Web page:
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Fall color in the Eastern sierra


Fall in the eastern Sierra can be spectacular. Four of us--Jim and Darlene, Martin and Connie--met at Dunderberg Meadow for a weekend of adventure.

Our Trip Journal (the long version)


Goodale Creek Campground

On our way north, we discovered the Bureau of Land Management's Goodale Creek Campground, south of the town of Big Pine, about six hours from home.


Golden Rabbit Brush.

The yellow rabbit brush and cottonwood trees glowed in the morning sunlight.


Dunderberg Meadow

We took the Virginia Lakes road west from Conway Summit, then followed a graveled road to Dunderberg Meadow to meet Martin and Connie. As we were admiring the view of the meadow, we realized that smoke was drifting towards us. Later the smoke extended all around us, greatly decreasing visibility and creating a haze the next day. Perhaps the smoke came from a fire on the other side of the Sierra.



A friendly burro came to call at Dunderburg Meadow. A Basque sheepherder soon appeared, but he spoke Spanish and we spoke English. He and his dogs chased the burro over the hill.


Martin brought two canoes so we could explore the tufa at Mono Lake. He and Connie led the way. The smoke lingered in the distance but the sun was warm.



There is an osprey nest on the tallest part of the wide tufa. During nesting season, this area is restricted.



Calcium carbonate is brought to the surface by springs and over time it precipitates out to build the towers called tufa. As the lake water recedes, the towers are left to stimulate the imagination of visitors and to provide a tempting perch for the many birds.



This tufa extends outward from the present shoreline.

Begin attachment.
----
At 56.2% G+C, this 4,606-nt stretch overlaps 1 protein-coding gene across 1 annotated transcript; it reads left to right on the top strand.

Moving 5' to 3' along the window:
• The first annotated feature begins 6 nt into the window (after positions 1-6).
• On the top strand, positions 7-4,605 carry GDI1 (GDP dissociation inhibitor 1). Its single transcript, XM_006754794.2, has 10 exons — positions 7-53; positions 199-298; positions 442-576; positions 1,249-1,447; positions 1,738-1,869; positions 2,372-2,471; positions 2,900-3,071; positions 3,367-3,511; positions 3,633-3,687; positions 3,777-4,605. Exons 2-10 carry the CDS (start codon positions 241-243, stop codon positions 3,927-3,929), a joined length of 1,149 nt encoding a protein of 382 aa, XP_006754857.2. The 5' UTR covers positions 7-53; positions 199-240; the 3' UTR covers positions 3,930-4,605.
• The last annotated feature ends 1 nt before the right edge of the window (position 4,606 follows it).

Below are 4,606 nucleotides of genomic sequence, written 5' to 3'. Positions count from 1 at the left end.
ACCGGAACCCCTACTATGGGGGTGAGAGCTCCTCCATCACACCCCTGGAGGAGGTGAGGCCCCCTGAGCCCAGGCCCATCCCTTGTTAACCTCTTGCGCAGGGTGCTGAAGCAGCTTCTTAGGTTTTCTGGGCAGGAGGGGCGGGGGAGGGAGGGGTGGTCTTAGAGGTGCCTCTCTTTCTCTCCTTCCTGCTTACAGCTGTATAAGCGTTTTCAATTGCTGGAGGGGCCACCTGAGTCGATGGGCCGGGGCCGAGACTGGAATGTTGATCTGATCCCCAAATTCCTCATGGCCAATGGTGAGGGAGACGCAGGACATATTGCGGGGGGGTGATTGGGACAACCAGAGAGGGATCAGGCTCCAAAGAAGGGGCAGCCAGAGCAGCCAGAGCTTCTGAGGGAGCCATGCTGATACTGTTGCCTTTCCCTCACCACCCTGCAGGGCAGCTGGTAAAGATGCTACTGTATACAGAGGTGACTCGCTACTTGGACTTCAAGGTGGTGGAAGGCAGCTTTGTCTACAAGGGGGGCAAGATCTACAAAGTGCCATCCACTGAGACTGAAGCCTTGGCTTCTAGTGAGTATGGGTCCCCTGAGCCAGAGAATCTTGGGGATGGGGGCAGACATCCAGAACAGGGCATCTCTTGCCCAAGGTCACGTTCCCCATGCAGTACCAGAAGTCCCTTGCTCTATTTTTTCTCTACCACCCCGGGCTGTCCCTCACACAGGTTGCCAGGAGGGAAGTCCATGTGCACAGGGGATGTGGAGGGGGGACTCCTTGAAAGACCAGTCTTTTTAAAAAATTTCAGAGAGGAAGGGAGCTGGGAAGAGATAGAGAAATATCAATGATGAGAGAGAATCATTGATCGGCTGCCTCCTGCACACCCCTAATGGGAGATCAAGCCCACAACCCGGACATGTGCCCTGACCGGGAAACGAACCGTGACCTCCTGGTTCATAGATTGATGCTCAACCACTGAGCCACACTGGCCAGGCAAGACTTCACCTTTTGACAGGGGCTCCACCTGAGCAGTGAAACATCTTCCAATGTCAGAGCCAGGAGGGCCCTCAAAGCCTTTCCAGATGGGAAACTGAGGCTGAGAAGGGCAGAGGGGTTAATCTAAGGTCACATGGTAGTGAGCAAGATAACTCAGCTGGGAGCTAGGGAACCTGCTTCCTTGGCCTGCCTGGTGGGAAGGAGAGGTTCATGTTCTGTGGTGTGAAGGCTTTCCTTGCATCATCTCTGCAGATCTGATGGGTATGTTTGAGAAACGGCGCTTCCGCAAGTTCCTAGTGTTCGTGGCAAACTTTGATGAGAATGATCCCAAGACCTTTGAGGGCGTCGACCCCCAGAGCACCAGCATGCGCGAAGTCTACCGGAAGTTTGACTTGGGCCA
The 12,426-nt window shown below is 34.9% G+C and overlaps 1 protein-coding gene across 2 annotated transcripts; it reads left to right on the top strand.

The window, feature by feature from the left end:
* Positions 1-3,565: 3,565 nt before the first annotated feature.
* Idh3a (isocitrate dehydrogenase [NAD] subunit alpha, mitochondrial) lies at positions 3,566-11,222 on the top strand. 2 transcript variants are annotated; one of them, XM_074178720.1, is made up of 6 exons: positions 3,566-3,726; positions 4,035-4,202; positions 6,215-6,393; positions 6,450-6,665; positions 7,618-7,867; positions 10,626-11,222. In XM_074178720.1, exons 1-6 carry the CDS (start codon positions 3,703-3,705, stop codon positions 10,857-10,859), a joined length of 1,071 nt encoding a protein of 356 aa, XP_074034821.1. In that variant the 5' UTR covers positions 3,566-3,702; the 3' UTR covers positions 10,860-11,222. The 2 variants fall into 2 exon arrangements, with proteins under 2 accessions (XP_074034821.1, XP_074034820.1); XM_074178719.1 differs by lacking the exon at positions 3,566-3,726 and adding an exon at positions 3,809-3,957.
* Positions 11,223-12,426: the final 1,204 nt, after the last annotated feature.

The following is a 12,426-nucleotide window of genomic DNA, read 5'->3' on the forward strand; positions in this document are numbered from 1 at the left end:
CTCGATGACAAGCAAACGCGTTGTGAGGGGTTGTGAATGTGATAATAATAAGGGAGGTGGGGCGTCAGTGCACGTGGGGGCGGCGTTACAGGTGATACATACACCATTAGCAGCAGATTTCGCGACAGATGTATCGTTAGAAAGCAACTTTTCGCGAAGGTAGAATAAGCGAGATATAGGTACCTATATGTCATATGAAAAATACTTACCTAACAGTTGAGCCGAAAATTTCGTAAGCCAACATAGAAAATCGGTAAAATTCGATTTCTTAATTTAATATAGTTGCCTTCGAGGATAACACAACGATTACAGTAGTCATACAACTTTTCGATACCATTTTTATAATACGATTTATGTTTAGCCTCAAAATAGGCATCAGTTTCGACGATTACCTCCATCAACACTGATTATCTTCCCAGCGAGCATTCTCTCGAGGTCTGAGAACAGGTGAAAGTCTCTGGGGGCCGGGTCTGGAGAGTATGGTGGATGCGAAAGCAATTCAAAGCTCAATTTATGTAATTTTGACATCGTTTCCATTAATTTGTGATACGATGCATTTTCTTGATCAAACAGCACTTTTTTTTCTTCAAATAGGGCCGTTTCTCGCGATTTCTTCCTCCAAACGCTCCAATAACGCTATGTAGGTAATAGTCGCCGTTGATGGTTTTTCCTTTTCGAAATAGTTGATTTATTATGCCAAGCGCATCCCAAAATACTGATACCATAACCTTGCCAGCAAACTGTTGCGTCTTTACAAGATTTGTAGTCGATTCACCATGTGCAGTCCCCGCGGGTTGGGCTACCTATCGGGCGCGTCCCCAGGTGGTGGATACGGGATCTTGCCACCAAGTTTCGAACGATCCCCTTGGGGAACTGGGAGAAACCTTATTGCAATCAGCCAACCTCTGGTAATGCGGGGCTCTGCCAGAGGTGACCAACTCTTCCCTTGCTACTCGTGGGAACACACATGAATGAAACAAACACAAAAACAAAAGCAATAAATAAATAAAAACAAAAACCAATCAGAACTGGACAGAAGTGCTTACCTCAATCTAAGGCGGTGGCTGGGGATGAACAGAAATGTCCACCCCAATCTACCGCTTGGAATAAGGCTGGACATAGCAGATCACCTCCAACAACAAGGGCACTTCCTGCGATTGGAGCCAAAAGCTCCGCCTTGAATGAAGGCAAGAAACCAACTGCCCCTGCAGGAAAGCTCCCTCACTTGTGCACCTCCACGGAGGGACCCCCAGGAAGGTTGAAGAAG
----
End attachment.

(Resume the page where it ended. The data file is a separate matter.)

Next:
J stroke

Jim executes a J-stroke as Darlene grabs a quick picture over her shoulder.


Lundy Canyon

In fading daylight, we hiked up Lundy Canyon to the waterfall.



The sunset that evening appeared to be sculpted by wind.


Truck in the snow

A weather change was predicted. We wakened to find snow falling the next morning and the temperature was 32 degrees. Since our camp at Dunderberg was at 9000 feet elevation, we decided to head for lower country and scattered rain showers.


Less than 18 hours ago we were canoeing on Mono Lake!


Buckeye Hot Springs

After breakfast in Bridgeport, we explored Buckeye Hot Springs. Very hot water emerges 40 to 50 feet above the creek, rolls down the face of the rock and is mixed with creek water in pools below.


Golden aspen

There was golden aspen in the forest nearby.



More aspen.


By-Day Canyon

Before parting, we stopped for lunch at the end of a dirt road in a small canyon named By-Day.


By-Day Creek

By-Day Creek


Connie and Martin

Connie and Martin strolled while they ate their sandwiches.


Aspen leaves

We knew that these leaves would soon look like--


Snowy leaves

--this. Part of the fascination of this trip was observing the changes that come with Fall.


Jim and Darlene

We returned home with memories of spectacular color and good companionship. The eastern Sierra had shown its charm once again.


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